The 1894 Morgan dollar had the smallest business strike production of all Morgan dollars, except for the 1893-S. In all, only 110,000 pieces were struck at the Philadelphia Mint in 1894, elevating the 1894 to an instant star player on the Morgan dollar gridiron.(1)
As the year 1894 began, the United States found itself mired in the throes of a major economic depression that historians call the Panic of 1893. The downturn was sparked when U.S. Treasury gold reserves were depleted in an unforeseen development stemming from the passage of the Sherman Act of 1890.(2)
Upon repeal of the Sherman Act in 1893, silver dollar production in large quantities was no longer mandated by law. In the wake of widespread financial turmoil, there was little need for new silver dollars. These factors caused mintages to collapse and remain low through 1894 and into 1895.
The value trend charts for the 1894 Morgan dollar are somewhat cyclical. There was a major upswing around 2004-09, but prices have receded considerably since then. The same pattern occurred between 1960-70 and again in 1970-90.
The 1894 Morgan dollar is one of the toughest roadblocks to overcome in completing a set of this remarkably popular series. Collectors may want to take note of the current pricing of the 1894, while resting assured someday of a renewed price surge.
Please Note: For the Morgan dollar price trend survey, only grades F-12, VF-20, EF-40, AU-50, and MS-60 were analyzed. Higher grades, Prooflike (PL), and Deep Mirror Prooflike (DMPL) were omitted because in these conditions, even rather ordinary Morgan dates can attain astronomical values that could easily skew results. The goal of the survey is to identify coins demonstrating superior price trend histories, regardless of grade.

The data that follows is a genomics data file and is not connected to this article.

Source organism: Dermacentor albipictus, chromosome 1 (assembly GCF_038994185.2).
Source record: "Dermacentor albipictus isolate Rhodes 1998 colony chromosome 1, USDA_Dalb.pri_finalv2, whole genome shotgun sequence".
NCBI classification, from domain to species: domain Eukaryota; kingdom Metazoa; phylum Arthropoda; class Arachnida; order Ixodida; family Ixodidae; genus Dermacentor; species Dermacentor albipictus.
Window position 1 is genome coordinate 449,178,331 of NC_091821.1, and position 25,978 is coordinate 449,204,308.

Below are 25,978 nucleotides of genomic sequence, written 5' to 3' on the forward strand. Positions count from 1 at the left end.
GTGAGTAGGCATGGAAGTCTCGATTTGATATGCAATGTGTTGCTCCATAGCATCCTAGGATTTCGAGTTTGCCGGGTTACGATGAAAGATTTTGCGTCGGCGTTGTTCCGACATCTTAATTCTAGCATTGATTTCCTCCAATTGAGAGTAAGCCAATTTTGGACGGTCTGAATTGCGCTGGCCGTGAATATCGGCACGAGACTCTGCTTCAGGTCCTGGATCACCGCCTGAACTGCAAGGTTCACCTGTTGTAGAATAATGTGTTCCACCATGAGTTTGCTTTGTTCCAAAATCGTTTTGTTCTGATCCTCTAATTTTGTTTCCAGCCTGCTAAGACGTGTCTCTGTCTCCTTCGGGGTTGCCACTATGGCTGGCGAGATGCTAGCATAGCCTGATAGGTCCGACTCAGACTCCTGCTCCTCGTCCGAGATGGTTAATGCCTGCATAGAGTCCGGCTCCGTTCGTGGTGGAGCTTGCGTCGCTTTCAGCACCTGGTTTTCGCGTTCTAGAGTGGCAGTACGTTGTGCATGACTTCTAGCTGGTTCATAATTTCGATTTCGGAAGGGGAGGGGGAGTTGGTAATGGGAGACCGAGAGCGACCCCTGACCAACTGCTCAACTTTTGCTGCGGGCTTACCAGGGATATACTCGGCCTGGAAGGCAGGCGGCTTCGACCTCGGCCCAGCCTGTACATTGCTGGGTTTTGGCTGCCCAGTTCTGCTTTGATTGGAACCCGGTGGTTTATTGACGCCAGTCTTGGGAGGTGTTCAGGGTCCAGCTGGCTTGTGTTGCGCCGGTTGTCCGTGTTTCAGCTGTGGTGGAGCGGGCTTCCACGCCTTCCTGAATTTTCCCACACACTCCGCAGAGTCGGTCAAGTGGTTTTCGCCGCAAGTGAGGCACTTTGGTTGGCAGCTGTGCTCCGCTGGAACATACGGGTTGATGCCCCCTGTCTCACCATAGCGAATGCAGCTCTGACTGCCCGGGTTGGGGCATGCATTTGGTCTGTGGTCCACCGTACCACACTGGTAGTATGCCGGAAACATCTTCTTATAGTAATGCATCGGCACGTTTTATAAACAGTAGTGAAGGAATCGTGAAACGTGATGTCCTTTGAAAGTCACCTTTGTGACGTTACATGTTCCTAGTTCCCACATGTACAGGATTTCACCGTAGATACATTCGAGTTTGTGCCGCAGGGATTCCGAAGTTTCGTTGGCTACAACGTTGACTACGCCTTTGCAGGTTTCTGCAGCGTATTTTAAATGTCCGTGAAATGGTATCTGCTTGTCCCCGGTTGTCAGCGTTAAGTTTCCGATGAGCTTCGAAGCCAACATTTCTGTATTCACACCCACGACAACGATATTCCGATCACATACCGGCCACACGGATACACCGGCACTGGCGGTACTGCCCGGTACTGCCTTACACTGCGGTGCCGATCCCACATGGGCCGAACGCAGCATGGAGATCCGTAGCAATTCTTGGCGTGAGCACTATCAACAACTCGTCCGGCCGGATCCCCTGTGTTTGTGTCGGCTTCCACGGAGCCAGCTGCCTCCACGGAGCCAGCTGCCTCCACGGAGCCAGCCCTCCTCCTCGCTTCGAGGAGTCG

|Estimated survivors in all grades: 9010
? The survivor estimate from PCGS represents an average of one or more experts' opinions as to how many examples survive of a particular coin in all grades. Survival estimates include coins that are raw, certified by PCGS, and certified by other grading services.
Learn more at PCGS.
|PCGS Rarity Scale: 3.1
? The 'PCGS CoinFacts Rarity Scale' assesses the relative rarity of all U.S. coins, based on estimated surviving examples. The scale runs from 1.0 to 10.0. The higher the number, the rarer the coin.
Learn more at PCGS.
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|Trendline Avg = 13.82||GOOD|
Historic Value Trend Charts:
|Last updated 9-4-23||Return to Key Date Coin List|
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